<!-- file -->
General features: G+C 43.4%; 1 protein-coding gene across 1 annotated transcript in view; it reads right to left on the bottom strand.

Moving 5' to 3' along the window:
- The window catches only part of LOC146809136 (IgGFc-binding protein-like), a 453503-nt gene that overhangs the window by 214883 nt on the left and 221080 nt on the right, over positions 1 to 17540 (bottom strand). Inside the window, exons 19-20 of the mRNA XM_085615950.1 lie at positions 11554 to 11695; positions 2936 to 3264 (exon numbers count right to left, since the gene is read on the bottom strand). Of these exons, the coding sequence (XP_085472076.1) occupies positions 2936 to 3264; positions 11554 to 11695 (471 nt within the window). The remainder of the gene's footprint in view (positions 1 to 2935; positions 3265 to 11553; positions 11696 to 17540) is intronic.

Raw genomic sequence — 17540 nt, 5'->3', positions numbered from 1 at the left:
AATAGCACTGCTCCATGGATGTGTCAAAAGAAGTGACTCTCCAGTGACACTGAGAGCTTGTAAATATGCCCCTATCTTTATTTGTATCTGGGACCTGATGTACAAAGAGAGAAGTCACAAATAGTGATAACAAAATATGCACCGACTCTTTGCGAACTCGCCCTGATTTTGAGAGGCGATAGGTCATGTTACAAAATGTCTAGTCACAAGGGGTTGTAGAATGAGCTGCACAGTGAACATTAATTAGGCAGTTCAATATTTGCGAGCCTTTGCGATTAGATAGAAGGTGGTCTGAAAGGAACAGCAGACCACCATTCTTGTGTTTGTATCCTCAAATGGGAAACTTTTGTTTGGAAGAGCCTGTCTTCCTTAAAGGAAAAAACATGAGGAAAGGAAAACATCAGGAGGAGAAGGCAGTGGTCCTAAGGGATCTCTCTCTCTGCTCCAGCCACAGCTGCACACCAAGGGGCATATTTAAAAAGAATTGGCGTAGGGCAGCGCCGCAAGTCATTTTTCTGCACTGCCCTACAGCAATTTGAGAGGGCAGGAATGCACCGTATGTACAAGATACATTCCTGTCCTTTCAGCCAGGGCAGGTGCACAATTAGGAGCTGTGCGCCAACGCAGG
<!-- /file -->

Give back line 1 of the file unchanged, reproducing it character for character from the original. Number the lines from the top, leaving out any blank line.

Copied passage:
General features: G+C 43.4%; 1 protein-coding gene across 1 annotated transcript in view; it reads right to left on the bottom strand.